#GIRLBOSS gift guide

girlboss gift guide

Call me old fashioned, but I love practical gifts. Something that will bring joy to the recipient every day. That’s why some of my favorite gifts to give and receive are pretty candles and fun mugs. There’s something luxurious about lighting a candle in the evening, and I love having brightly-colored mugs to wake up my morning cups of tea. I’m not a fan of saving something for ‘special occasions’ – I believe that we should indulge a little each day. Gifts don’t need to be expensive (everything on this list is under $30), but they can help make our days a little fancier.

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5 people to thank in your professional life

5 people to thank in your professional life

As we gather around the table this Thursday and eat into a turkey, mashed potato, and gravy coma, we’ll undoubtedly take a moment to reflect on the basics that we’re thankful for: family, friends, food, and good health, to name a few. But even though the focus of the season is on our home lives, it’s important to give thanks to the key people in our professional lives, too.

Take a few hours over the 4-day weekend to reflect on the past year, put together a list, and start writing out little notes of gratitude.

Tip: You’ll want to get these notes in the mail by the second week of December at the latest in order to reach people before they head out for the holidays.
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How to be the most informed girl at the water cooler

When I first enrolled in undergrad, I declared my major as journalism. I loved to write, and I loved to play anchor in front of the green screen in our broadcast studio, but the problem was that I didn’t love the news. Especially local news. I wish I did. I wish I could be the next Sloan Sabbith who is brilliant and educated and informed, but the truth was, I was more like Andie Anderson – Composure’s how-to girl – and I wasn’t passionate enough about the news to put in the work at the local level to get up to Sloan Sabbith’s level. At the end of college, I realized that I could not, in fact, live out a Kate Hudson rom-com (mostly because I had no connections in the New York publishing world, or any money to live there), and turned to PR.

With all that being said, I know that we can’t survive on information solely from girlie magazines and lifestyle blogs. I also know that staying informed is a big part of being successful in PR. But I can honestly say that I don’t have that news junkie gene to stay up on anything that doesn’t interest or affect me/a client directly. However, I do have the drive to prevent myself from becoming the Joey of the friend group – admit it, we’ve all had at least one of those moments.

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I’m sorry for saying sorry when I’m really not


When I was in seventh grade, there was a girl in my class who constantly said sorry, to everyone, about everything, even when she was talking to herself. It was a knee-jerk reaction, how she responded to questions, comments, and started conversations. It got to the point where teachers and classmates would blurt out, exasperated, “Stop saying you’re sorry!”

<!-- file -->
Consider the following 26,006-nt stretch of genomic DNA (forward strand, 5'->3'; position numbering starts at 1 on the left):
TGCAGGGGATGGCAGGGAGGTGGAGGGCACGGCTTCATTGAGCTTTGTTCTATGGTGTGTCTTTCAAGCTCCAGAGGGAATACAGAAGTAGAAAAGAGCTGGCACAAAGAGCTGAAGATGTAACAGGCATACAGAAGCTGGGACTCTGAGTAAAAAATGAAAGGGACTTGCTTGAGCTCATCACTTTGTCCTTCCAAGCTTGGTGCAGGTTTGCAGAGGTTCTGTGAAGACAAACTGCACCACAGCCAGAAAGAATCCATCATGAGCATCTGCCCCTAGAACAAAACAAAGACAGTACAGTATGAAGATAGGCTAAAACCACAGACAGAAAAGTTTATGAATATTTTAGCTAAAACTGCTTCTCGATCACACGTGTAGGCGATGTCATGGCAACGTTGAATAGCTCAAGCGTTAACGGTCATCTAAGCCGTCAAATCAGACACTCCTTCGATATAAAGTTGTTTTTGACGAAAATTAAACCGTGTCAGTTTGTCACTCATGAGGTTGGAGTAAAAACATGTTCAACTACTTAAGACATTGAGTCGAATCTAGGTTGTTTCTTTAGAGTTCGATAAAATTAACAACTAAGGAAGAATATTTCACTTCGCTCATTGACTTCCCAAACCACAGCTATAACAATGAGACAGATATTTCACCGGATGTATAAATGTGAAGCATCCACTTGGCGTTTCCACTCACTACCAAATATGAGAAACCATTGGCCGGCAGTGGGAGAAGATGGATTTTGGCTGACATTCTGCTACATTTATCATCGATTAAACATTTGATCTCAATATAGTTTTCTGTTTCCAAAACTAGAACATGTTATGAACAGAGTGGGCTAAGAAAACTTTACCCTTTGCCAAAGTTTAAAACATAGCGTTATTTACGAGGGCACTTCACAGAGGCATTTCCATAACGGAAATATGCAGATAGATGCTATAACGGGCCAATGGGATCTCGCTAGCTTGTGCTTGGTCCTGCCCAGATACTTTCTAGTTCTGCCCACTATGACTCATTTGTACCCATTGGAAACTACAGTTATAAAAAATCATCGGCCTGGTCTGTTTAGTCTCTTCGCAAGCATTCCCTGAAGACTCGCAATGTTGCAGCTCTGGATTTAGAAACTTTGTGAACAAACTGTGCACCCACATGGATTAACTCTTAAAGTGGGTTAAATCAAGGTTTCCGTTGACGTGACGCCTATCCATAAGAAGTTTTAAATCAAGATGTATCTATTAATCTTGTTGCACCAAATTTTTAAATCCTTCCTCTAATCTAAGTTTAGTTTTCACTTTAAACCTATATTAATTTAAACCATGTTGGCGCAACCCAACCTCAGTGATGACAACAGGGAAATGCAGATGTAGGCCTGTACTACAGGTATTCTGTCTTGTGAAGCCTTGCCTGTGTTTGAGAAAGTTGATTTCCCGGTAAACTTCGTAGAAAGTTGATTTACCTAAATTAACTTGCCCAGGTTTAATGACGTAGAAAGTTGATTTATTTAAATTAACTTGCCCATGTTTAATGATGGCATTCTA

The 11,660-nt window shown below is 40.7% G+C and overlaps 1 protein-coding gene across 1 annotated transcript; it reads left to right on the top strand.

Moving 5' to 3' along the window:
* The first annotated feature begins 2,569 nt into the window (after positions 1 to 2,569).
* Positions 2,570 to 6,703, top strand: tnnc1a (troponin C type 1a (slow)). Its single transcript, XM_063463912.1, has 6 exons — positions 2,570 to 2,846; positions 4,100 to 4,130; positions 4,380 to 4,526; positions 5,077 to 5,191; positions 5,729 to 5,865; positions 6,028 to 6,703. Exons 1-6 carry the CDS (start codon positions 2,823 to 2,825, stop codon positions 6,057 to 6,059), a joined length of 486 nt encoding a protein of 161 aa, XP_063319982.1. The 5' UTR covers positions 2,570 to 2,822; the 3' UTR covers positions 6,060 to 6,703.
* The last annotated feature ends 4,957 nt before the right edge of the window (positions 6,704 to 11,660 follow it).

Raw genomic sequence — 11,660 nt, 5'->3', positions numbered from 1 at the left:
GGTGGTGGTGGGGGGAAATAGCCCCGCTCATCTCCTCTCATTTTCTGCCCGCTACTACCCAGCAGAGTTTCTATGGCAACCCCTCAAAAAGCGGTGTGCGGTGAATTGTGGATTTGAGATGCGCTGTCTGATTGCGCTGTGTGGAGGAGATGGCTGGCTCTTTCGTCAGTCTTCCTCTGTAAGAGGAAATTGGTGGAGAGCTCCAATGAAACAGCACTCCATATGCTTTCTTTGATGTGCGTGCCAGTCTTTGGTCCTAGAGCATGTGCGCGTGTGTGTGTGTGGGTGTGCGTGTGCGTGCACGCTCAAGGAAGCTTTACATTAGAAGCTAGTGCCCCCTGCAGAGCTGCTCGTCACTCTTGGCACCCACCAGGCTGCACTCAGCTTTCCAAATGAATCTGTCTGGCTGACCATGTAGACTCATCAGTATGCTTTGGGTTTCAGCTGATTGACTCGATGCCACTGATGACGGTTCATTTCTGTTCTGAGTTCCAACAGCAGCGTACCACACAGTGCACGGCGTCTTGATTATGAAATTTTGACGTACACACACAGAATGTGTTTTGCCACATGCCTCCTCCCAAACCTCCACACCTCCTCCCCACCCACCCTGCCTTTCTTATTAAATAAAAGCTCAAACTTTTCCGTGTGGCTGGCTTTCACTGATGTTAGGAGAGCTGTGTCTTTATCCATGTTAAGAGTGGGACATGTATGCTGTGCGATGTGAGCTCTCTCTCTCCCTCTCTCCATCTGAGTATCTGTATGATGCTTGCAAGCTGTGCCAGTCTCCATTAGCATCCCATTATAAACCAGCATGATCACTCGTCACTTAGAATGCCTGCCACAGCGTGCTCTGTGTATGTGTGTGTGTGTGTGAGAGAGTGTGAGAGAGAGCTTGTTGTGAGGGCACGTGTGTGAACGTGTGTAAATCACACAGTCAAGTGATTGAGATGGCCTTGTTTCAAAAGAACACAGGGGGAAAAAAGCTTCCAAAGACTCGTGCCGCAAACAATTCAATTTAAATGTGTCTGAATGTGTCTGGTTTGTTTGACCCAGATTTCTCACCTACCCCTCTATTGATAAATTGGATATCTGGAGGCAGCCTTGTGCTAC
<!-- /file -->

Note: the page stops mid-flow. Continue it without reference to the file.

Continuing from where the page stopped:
She apologized.

Nearly 15 years later, she’s instantly who I thought of when I watched Pantene’s Not Sorry #ShineStrong video.
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The pressure of perfection

It's exhausting being perfect

When I was in high school, I didn’t care about much other than my creative writing classes and having a good time. When not talking with my friends in class, in the hall, at field hockey, track practice, or after school on AIM, I was mostly a) writing, or b) planning before and after prom festivities (&homecoming, &winter formal, &weekends). My first semester of college was much of the same, except my social calendar then revolved around house parties and bar parties. It wasn’t until halfway through my first semester when I received my mid-term grades that I got a wake-up call. I remember turning to my friend in my dorm room (that we affectionately named “the bachelorette pad” because my roommate dropped out after three days and I pushed the two twin extra-long beds together and draped them with hot pink bedding for three glorious weeks) and saying, “Okay, I need to pull myself together.”

I knew that all of my far reaching dreams – becoming an editor at Cosmopolitan, becoming a power-hungry PR girl in NYC, writing a book – would never happen if I continued on this track. I was a girl on a mission. I was motivated to earn an A on every paper and a 100 on every exam. I turned it around and made dean’s list that semester, and every following semester until I graduated magna cum laude four years later.
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